Aug 18, 2016

Raging Blue Cut fire leaves some homes in smoldering ruins, but scope of loss still a mystery

Cajon Pass, California
USA
by
Brittny Mejia, Angel Jennings, Ruben Vives and Corina Knoll
,
Los Angeles Times
A firefighter works to defend structures on Lytle Creek Road on Wednesday night. Photo: Marcus Yam / Los Angeles Times
A firefighter works to defend structures on Lytle Creek Road on Wednesday night. Photo: Marcus Yam / Los Angeles Times

[F]or all the devastation that the Blue Cut fire has wreaked, officials have had difficulty determining the damage left by explosive flames that quickly overtook nearly 36,000 acres.

Damage assessors have been hindered from surveying the destruction because of erratic fire behavior and intense flames that broke through retardants dropped by air crews, Eric Sherwin, an incident-response spokesman with the San Bernardino County Fire Department, said Thursday.

...

Although the Blue Cut fire calmed slightly overnight and halted its march north and east, it spread more than 4,000 acres Thursday, measuring 35,969 acres. The fire is just 22% contained, and a red flag warning remains in effect.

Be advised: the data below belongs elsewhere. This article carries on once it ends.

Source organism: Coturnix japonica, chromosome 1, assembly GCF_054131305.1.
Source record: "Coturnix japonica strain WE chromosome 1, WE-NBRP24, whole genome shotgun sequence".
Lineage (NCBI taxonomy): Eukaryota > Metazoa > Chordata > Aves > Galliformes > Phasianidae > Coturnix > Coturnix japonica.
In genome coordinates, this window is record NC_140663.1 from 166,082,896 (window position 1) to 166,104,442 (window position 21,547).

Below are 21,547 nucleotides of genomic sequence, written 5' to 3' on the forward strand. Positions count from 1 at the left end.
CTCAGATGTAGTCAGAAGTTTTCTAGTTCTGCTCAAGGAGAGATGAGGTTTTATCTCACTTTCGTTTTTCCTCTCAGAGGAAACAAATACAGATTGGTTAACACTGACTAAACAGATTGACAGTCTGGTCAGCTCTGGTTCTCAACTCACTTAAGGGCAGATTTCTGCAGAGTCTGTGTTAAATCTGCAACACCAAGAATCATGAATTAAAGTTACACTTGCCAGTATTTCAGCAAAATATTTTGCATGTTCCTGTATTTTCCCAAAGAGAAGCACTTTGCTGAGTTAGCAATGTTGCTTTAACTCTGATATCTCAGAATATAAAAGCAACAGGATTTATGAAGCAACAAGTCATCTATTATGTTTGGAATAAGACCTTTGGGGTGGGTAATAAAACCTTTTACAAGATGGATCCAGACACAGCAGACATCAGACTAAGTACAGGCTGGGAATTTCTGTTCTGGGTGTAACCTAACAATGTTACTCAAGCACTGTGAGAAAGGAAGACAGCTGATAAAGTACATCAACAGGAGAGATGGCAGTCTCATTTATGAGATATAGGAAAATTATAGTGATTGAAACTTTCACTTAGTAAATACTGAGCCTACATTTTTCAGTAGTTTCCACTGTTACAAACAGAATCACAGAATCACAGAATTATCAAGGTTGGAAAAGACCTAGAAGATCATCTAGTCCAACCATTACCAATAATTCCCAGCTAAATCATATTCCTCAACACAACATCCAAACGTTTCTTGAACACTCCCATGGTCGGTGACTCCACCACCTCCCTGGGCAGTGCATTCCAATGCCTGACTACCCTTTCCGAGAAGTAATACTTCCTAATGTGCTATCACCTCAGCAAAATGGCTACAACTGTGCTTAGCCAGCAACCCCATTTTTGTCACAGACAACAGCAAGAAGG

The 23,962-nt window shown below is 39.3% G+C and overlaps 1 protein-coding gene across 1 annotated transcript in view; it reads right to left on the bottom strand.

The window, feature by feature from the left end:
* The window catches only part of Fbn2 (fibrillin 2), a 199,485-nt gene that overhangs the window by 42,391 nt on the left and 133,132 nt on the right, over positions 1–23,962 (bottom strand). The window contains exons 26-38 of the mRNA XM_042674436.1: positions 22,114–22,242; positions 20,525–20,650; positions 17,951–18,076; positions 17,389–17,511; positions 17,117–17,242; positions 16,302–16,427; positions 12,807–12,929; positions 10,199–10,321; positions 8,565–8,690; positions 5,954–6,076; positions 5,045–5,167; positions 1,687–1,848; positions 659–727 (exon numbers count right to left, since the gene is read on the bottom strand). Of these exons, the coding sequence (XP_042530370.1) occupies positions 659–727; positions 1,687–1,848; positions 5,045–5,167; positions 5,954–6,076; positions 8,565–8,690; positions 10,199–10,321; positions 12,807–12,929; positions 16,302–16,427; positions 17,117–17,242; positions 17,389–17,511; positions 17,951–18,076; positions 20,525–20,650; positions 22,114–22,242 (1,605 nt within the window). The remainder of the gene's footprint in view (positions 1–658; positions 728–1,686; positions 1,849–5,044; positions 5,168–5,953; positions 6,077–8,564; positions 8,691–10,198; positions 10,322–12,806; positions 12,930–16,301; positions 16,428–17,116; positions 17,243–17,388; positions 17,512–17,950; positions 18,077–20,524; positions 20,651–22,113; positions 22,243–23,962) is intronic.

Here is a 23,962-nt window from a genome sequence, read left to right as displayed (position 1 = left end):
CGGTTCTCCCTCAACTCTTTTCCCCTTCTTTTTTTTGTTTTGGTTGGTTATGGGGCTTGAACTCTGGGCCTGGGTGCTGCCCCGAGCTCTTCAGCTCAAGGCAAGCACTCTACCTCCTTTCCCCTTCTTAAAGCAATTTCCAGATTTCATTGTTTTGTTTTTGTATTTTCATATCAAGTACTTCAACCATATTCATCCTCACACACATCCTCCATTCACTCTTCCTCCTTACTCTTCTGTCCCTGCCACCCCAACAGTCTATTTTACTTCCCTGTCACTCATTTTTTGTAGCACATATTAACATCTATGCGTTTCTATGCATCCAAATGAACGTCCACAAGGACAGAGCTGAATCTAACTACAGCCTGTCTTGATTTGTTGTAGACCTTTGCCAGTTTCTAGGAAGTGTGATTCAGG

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The standard guidelines say that life is prioritized first, followed by property conservation and environmental protection, Lanier said. When it comes to protecting specific areas, crews look at what will help mitigate the firefight, never at what is considered the most valuable.

“There is no pre-made map to say we’re going to protect this area first. Firefighters are blind to the cost. The job is to go and save as much as possible.”

The California wildfire season, once confined to autumn, has found itself stretched earlier and later, with hundreds of homes and eight people killed in wildfires already this year.

Fire agencies have been overworked, some of its firefighters working with no sleep while thrown into battles fueled by triple-digit temperatures, wind and desiccated tinder